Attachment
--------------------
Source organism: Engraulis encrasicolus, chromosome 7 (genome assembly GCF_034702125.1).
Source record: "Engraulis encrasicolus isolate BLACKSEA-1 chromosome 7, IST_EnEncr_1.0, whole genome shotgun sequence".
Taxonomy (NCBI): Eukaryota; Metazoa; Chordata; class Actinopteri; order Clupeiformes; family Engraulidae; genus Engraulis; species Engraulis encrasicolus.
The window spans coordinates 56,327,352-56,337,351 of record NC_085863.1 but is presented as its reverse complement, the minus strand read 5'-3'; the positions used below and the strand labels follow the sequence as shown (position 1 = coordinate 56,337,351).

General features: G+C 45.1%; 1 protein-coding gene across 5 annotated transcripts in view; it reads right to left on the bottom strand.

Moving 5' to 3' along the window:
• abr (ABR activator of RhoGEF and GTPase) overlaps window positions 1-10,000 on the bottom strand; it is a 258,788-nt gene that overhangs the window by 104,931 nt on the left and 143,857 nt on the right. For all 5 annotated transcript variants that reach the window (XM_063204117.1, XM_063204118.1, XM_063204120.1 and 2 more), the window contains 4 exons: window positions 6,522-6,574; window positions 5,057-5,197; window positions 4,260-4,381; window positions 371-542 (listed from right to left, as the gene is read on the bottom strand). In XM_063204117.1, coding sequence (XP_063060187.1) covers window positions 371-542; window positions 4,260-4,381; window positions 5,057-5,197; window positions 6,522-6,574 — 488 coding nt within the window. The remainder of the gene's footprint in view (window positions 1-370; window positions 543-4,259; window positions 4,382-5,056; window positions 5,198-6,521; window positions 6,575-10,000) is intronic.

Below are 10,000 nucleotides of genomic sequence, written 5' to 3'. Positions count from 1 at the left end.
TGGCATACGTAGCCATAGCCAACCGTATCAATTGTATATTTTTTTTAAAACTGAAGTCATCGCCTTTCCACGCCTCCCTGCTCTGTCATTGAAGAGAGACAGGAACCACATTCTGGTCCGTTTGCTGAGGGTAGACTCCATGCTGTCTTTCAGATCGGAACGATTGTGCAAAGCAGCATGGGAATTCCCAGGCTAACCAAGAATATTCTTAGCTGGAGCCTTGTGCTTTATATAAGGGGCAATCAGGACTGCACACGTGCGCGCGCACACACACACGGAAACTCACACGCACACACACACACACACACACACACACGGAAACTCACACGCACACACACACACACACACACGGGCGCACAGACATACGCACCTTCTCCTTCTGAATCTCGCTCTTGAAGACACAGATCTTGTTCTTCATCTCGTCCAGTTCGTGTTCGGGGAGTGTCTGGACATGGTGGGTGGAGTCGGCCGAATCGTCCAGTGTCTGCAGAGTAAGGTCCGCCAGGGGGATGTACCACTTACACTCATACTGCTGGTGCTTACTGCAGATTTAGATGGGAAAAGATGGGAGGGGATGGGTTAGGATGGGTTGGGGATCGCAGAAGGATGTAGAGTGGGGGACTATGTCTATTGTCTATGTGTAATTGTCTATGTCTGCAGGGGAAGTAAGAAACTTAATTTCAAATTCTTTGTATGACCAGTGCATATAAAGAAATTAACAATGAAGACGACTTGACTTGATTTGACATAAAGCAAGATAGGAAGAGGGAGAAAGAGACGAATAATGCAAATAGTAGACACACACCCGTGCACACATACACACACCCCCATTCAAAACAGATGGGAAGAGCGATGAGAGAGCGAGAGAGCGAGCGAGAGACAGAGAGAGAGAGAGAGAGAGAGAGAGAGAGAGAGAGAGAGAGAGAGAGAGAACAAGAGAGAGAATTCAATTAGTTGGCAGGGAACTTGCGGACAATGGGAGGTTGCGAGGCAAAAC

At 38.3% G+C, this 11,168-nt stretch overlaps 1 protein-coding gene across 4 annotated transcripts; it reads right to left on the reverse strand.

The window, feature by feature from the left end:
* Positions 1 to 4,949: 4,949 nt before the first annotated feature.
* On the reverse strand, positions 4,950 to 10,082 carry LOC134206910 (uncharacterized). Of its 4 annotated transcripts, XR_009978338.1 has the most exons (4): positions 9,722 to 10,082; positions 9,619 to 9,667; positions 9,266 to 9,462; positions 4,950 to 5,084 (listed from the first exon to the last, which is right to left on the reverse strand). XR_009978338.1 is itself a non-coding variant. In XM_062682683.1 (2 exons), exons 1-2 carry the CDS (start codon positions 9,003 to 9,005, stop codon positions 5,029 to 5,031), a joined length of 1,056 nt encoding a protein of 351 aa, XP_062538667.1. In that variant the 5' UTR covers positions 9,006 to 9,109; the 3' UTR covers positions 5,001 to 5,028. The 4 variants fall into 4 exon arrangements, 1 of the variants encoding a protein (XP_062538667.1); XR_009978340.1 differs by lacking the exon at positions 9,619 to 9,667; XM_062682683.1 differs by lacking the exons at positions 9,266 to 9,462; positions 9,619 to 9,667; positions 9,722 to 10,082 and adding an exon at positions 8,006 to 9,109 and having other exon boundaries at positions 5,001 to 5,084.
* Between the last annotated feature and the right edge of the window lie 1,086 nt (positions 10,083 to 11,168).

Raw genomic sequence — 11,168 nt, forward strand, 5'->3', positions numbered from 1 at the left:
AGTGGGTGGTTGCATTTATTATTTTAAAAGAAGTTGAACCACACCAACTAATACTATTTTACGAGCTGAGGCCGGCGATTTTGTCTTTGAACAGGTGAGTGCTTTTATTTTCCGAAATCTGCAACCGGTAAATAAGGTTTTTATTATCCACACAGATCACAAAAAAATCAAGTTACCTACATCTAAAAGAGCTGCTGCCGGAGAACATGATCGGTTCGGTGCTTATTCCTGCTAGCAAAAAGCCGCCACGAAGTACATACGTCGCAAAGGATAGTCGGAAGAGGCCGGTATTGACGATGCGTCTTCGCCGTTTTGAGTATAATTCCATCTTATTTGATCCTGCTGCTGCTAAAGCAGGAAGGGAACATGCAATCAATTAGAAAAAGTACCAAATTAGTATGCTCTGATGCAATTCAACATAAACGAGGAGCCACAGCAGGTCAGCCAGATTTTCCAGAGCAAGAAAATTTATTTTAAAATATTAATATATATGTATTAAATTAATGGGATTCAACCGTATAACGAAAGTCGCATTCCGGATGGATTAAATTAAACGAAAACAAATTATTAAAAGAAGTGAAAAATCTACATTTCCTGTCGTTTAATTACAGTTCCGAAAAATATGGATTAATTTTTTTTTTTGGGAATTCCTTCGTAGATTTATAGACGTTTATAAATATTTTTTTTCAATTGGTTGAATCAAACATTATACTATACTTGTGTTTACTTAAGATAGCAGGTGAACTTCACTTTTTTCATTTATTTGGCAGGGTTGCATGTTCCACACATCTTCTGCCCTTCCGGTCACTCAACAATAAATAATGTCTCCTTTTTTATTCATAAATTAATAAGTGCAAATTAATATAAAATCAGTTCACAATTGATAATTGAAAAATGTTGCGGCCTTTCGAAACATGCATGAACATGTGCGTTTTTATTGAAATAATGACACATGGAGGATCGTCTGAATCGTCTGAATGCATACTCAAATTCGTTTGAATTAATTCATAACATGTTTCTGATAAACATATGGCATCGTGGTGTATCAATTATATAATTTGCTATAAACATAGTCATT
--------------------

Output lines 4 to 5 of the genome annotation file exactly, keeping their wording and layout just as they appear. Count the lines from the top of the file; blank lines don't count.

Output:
The window spans coordinates 56,327,352-56,337,351 of record NC_085863.1 but is presented as its reverse complement, the minus strand read 5'-3'; the positions used below and the strand labels follow the sequence as shown (position 1 = coordinate 56,337,351).

General features: G+C 45.1%; 1 protein-coding gene across 5 annotated transcripts in view; it reads right to left on the bottom strand.